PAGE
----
The Laravel Pennant

the laravel pennant

Laravel Pennant is a package for Laravel applications that provides a simple and elegant solution for managing feature flags. Feature flags allow you to control the availability of features in your application, allowing you to selectively release new features to subsets of users or to test new features with a small group of users before releasing them to everyone.

With Laravel Pennant, you can define feature flags in code and then use the provided API to manage the state of those flags. The package includes a database driver for storing feature flag state, but you can also implement your own custom drivers if needed.

In addition to managing feature flags, Laravel Pennant also includes support for A/B testing, allowing you to test different variations of a feature with different groups of users.

Overall, Laravel Pennant provides a powerful and flexible feature flagging solution that can help you manage the complexity of modern web applications and provide a better user experience for your users.

Let’s demonstrate how to use Laravel Pennant in a Laravel 10 application.

  1. Install Laravel Pennant using Composer:
composer require laravel/pennant
    1. Publish the Pennant configuration and migration files:
    php artisan vendor:publish --provider="Laravel\Pennant\PennantServiceProvider"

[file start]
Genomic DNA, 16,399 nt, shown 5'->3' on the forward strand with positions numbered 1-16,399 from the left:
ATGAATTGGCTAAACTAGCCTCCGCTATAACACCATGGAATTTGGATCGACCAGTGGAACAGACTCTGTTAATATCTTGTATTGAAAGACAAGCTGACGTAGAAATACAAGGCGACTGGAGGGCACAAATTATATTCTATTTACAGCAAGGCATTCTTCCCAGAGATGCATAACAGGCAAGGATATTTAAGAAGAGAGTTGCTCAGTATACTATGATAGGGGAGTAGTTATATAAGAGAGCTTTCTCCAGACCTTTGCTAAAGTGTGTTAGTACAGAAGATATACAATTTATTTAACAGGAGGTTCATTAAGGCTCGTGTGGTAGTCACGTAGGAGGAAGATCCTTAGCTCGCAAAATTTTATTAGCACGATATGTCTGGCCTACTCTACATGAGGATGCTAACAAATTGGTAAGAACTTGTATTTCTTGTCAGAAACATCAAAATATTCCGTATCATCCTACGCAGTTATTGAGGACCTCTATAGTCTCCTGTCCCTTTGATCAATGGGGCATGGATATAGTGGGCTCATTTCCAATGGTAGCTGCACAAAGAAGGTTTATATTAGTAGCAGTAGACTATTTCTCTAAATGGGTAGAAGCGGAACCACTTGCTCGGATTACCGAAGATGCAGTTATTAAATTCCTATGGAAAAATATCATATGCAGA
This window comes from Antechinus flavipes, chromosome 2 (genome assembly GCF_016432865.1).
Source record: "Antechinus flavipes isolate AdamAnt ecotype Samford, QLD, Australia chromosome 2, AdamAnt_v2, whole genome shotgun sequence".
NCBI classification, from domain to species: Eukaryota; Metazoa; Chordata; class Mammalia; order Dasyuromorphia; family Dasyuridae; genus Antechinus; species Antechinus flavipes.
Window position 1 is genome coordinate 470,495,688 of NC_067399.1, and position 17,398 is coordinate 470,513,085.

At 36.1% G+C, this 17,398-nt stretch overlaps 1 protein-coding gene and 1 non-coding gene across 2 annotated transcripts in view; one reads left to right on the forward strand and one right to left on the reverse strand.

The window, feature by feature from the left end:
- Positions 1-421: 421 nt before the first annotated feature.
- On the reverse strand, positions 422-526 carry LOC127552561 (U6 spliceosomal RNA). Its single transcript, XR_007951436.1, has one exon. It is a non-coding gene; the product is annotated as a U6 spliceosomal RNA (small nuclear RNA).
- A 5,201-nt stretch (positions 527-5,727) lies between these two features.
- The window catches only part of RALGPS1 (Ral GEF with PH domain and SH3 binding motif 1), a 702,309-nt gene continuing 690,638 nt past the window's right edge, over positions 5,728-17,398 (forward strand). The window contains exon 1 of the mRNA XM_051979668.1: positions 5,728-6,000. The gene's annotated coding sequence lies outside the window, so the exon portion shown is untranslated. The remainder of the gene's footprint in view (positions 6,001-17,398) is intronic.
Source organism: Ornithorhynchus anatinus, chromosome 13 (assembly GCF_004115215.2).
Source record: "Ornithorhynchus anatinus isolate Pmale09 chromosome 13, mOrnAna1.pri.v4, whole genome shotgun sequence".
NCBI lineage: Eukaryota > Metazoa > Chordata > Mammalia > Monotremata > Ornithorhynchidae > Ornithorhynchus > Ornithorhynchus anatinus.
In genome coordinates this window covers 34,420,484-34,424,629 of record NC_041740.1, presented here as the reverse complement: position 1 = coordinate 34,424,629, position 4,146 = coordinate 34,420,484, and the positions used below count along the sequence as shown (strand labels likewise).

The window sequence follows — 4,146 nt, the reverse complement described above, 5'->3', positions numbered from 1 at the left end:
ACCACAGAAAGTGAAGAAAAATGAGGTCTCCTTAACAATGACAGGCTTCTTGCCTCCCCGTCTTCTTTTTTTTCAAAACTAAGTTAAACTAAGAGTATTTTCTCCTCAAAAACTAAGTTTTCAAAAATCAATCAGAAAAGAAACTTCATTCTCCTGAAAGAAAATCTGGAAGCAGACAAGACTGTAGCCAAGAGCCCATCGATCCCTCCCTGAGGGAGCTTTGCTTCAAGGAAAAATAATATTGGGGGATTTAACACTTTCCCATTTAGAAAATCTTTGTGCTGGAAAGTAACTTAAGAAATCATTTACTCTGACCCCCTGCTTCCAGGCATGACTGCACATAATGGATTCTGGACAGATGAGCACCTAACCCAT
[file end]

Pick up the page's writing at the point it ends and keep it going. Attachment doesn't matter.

1. Run database migrations:
    php artisan migrate
    1. Define a feature in a service provider. For example, let’s create a feature called “new-design” that will randomly assign the new design to 1% of users:

    // app/Providers/AppServiceProvider.php

    use Illuminate\Support\Lottery;
    use Laravel\Pennant\Feature;
    use App\Models\User;
    public function boot()
    Feature::define('new-design', function (User $user) {
    return Lottery::odds(1, 100);
    1. Check if a feature is active in a blade template:

    // resources/views/welcome.blade.php 

    <div class="container">
    <div class="row justify-content-center">
    <div class="col-md-8">
    <div class="card">
    <div class="card-header">Dashboard</div>
    <div class="card-body">
    <h1>Welcome to our new design!</h1>
    <h1>Welcome back!</h1>

    Here, we’re using the feature helper function to check if the “new-design” feature is active. If it is, we display a message welcoming the user to the new design. Otherwise, we display a generic welcome message.

    Note that the feature helper function is provided by Laravel Pennant and takes the feature name as its argument.

    That’s it! With these simple steps, you can start using Laravel Pennant to incrementally roll out new application features with confidence, A/B test new interface designs, and much more.

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